A PhD student at the University of British Columbia studied the correlation between someone ‘liking’ a charity and actually being moved to volunteer or donate.  What he found might come as something of a surprise to the more naïve among us.  The more likely someone is to click like, the less likely that person is to actually give money.  The researchers characterize these people as slactvitists – a new breed of individual who likes the feeling of publicly supporting a good cause but then feels no need to actually do something about it.  So, if this is the case in the non-profit industry, can we not extrapolate to the book buying industry to theorize that the more likely someone is to follow you on Twitter, the less likely that person is to buy your book?  It’s an interesting argument.

Okay, let’s take this argument a step further.  Wait a minute, you say, even if that’s true (and maybe the book’s not for them), if they are active tweeps, then at the very least they’re more likely to tweet it.  This is actually unlikely if they follow more than a few hundred people (studies do show that if you follow numerous peeps on Twitter, you cannot possibly follow their tweets with any degree of regularity), but for the sake of argument, let’s say they do tweet it, and then someone else re-tweets it and on and on.  If our original premise is correct, none of this matters.  Your book will be tweeted all over cyberspace and still not a single person might buy your book.  Indeed, many indie authors would be millionaires (or at least making a luxurious, regular wage) if this were true.  So, we’re back where we started.

It seems to me that the notion of a platform and a social media platform are two different but related concepts that need differentiation.

Just as I’ve always thought, a non-fiction author still needs a platform – and that doesn’t necessarily mean thousands of Twitter followers.  That means the credentials and expertise to actually write the book.  You can rest assured that neither the UTP editors nor the reviewers cared a bit about my online presence for the new book mentioned above.  What they did care about was my background, education and experiential credentials, and my ability to write authentically, clearly and correctly.

Those thousands of Twitter followers might also be impressive, but they are at the lower end of what’s needed at least initially.  According to one agent, this is the kind of platform you need for non-fiction and for fiction, well, it is just as I suspected, unnecessary.[1]   Interestingly, though, she does indicate that when she looks at a potential fiction client’s tweets, she’s looking for the unique voice.  She further considers blogging and what it might mean if you have a blog that is outdated and never used.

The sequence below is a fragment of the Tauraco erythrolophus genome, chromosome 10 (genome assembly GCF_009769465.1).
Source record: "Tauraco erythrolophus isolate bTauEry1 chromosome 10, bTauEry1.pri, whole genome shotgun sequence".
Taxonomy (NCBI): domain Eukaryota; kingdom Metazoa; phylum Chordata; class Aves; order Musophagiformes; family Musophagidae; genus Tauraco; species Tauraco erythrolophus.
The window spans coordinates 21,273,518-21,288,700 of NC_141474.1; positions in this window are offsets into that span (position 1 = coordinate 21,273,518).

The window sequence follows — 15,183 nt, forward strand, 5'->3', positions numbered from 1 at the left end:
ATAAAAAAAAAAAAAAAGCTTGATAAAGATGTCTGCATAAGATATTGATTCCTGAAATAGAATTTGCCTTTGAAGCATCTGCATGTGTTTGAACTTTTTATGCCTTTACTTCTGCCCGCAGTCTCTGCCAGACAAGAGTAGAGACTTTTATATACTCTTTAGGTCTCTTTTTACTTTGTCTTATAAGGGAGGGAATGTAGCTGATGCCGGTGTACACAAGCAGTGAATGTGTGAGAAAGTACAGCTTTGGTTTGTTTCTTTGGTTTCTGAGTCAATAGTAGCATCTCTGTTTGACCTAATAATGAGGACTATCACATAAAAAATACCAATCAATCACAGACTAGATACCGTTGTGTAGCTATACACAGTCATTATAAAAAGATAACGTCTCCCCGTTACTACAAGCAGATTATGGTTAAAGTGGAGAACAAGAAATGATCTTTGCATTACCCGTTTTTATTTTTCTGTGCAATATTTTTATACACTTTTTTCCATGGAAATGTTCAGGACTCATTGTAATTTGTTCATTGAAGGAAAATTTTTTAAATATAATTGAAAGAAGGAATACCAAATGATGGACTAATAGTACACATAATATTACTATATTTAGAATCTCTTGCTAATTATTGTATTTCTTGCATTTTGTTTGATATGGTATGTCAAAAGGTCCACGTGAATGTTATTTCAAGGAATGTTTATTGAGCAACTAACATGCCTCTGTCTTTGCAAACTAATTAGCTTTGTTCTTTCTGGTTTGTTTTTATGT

Literary agent Carly Watters says, “Twitter is a place for authors–who live a very solitary existence–to engage with other writers going through the same experience, follow industry veterans, follow writers they admire, and learn about how the book business works.”[2]

In her very good post A Definition of Author Platform, blogger Jane Friedman give us this useful advice: “Your platform should be as much of a creative exercise and project as the work you produce. While platform gives you power to market effectively, it’s not something you develop by posting “Follow me!” on Twitter or “Like me!” on Facebook a few times a week.”

So what might your social media presence be good for?

  • Finding beta readers far afield.
  • Doing background research and getting tips.
  • Finding support from like-minded, unknown writers.

And as for this last bullet, I’m reminded of the phenomenon of co-dependency – next blog post.

Posted in Book publishers, Publishing, Self-Publishing

Self, main, hybrid, co-op: Publishing may be publishing but you have to follow the money

booksI’ve come to the conclusion that the single most important defining feature of each of the publishing models that I’ve personally tried, or that I’ve explored, comes down to one important question: Who is paying?

Way back when vanity publishing was that icky, underbelly of the publishing world (at least that’s how mainstream publishers and many I-wouldn’t-stoop-that-low self-described literary writers thought), the main defining feature of the genre, if you will, was the question of who pays.  And of course, as we all know, in vanity publishing the author pays.  So, if it is vain for a writer to pay for his or her work to be published, and self-publishing smacks of the same defining feature, they are one and the same – we’ve just sanitized our vocabulary for the sake of appearances.  And the truth is if you begin to protest that there is a difference: availability of editing blah blah blah, you’re really missing the point.